Complementing the textiles in the exhibition is a detailed historic model of the Altneuschul (part of YU Museum’s permanent collection), a selection of complimentary graphic work by the artist, and a short original film that charts Podwal’s artistic engagement with Prague and features a behind-the-scenes look at the textiles’ creation.

“We are delighted and privileged to unveil Mark’s striking textiles and to give a New York audience the opportunity to appreciate their beauty as objects as well as their rich liturgical and cultural context,” said Jacob Wisse, director of the YU Museum. “We think viewers should, and will, appreciate the way a fresh aesthetic vision has been used to complement a historic site, and how the magic of the synagogue’s and its city’s story are brought to life through the exhibition.”

In collaboration with renowned New York textile designers Penn & Fletcher, Podwal used modern technology to create vignettes of the centuries-old Jewish Community. The six embroidered velvet pieces, which will be shipped for their dedication at the synagogue in March of 2012, are presented in the exhibition as they will appear in the Altneuschul sanctuary.

Old and the New: Mark Podwal’s Textiles for the Altneuschul in Prague is presented by Yeshiva University Museum in conjunction with the Consulate General of the Czech Republic in New York.

Public Programs and Gallery Talks

Wednesday December 14, 2011 (5-6 p.m.)

Curator’s tour in the exhibition gallery.

Sunday, December 18, 2011 (2-3 p.m.)

Artist’s talk in the exhibition gallery.

Monday, December 19, 2011 (6-8 p.m.)

Public program featuring the artist on the historic, religious and cultural context of the Altneuschul and the Prague Jewish Community.

Wednesday January 11, 2012 (5-6 p.m.)

Curator’s tour in the exhibition gallery.

Location:
Yeshiva University Museum, 15 W. 16th Street, New York, NY 10011, 212.294.8330, www.yumuseum.org

Hours:
Sunday, Tuesday and Thursday: 11 a.m.–5 p.m.; Monday: 5–8 p.m. (FREE); Wednesday: 11 a.m.–8 p.m. (FREE 5–8 p.m.); Friday: 11 a.m.–2:30 p.m. (FREE).

Admission:
Adults: $8; Seniors and Students: $6; Members and Children under 5: Free; YU Faculty, Administration and Students: Free with valid ID.

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Dr. Jacob Wisse, director of the Yeshiva University Museum, visits the set of Good Day Street Talk and shares some of the rich traditions and cultural history of Rosh Hashanah. Wisse also previews upcoming exhibitions at the YU Museum, including Jews on Vinyl, Prophecy of Place and Graphic Details.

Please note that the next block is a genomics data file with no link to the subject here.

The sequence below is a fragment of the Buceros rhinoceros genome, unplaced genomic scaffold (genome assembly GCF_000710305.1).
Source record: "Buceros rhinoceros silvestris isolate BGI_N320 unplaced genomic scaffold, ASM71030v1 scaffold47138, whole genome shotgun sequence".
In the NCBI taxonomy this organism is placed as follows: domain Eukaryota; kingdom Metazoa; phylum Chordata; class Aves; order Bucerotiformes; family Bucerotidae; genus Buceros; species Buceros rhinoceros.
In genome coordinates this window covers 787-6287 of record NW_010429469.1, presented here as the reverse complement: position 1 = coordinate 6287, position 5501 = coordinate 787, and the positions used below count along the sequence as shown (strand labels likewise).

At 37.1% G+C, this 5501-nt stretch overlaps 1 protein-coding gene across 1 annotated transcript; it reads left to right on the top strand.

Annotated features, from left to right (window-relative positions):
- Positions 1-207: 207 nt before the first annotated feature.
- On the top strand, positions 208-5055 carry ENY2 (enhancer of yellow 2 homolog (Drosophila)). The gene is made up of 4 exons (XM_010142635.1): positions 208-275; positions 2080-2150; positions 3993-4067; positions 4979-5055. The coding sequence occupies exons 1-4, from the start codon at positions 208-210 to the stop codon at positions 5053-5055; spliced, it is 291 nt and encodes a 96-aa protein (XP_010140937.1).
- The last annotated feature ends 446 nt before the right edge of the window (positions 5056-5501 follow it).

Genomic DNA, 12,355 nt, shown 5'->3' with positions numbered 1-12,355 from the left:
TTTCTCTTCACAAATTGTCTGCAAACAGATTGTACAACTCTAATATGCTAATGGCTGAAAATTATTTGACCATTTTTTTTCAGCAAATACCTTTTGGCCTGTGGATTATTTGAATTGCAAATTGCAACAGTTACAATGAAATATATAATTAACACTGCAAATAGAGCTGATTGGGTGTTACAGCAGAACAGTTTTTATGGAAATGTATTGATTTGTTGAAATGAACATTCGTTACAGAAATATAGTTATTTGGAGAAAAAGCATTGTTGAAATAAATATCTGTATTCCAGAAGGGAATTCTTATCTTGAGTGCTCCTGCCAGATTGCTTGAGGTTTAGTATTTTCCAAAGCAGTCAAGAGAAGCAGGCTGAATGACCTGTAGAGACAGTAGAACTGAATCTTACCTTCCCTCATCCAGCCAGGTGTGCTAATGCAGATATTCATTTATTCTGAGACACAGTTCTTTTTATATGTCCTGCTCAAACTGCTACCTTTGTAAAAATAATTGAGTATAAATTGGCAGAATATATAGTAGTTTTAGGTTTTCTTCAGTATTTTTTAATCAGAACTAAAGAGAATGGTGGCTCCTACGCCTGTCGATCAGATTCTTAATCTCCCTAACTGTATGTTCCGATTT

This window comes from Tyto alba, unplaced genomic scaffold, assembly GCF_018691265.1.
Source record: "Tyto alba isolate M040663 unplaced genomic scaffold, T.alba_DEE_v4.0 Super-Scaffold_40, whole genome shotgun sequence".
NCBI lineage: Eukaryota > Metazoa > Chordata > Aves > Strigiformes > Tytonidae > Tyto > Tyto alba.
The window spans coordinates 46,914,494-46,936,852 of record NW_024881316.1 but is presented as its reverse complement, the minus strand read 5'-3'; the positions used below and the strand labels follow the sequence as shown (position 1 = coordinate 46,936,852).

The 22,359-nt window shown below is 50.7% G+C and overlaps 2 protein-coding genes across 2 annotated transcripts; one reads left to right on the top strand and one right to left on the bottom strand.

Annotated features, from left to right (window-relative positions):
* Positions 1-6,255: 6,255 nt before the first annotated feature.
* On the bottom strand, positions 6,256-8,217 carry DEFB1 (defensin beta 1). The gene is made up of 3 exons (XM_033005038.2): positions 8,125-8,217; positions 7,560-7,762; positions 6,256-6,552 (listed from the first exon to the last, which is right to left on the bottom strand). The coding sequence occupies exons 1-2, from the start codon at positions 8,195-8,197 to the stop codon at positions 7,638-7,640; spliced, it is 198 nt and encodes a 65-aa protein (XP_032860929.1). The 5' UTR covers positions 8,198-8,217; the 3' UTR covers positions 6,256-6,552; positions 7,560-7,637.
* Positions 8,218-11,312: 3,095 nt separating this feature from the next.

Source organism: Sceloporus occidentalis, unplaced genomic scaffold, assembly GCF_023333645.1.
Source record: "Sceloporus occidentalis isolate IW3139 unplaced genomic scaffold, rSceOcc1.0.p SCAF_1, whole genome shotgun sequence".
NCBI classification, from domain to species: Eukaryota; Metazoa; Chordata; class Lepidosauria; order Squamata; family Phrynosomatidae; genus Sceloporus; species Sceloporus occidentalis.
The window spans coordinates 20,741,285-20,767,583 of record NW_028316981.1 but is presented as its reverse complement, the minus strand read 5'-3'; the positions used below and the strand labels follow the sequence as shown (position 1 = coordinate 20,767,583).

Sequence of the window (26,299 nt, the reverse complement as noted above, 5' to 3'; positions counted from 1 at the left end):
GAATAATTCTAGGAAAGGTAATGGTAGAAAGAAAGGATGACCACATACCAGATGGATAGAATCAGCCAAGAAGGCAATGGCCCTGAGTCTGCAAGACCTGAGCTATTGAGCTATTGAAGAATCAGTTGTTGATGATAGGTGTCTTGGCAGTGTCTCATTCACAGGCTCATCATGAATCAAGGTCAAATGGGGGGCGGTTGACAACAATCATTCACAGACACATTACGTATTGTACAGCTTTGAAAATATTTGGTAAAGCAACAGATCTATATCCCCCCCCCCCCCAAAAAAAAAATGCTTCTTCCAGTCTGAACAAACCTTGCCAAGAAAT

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Groundbreaking Exhibition Featuring All-Star Roster of Comix Artists Over Four Decades Has its NYC Premiere at YU Museum

The genre-bending influence of Jewish women in comics will get a rare spotlight as the acclaimed Graphic Details: Confessional Comics by Jewish Women exhibition arrives at the Yeshiva University Museum on September 25, 2011.

From Escape from “Special”, by Miss Lasko-Gross, Fantagraphic Books, 2006

Escape from “Special”, by Miss Lasko-Gross, Fantagraphic Books, 2006

Featuring original work by 18 of the most influential creators, Graphic Details showcases work of all-stars from the pioneering Wimmen’s Comix and Twisted Sisters artists of the 1970s and 1980s to the superstars of the new generation.  Many of the cartoons in Graphic Details have never been displayed in public until now. The artists, who hail from the U.S., Canada, Israel and the UK include Vanessa Davis, Bernice Eisenstein, Sarah Glidden, Miriam Katin, Aline Kominsky-Crumb, Miss Lasko-Gross, Sarah Lazarovic, Miriam Libicki, Sarah Lightman, Diane Noomin, Corinne Pearlman, Trina Robbins, Racheli Rotner, Sharon Rudahl, Laurie Sandell, Ariel Schrag, Lauren Weinstein, and Ilana Zeffren.

This well-reviewed and often-startling exhibition makes its New York City debut after successful runs in San Francisco and Toronto, and provides the first in-depth look at a vibrant and prolific niche of graphic storytelling—Jewish women’s autobiographical comics. While the influential role of Jews in cartooning has long been acknowledged, the role of Jewish women in shaping the medium is still largely unexplored. This exhibition of original drawings, full comic books and graphic novels presents the powerful work of artists whose intimate and complex work has influenced the world of comics over the last four decades.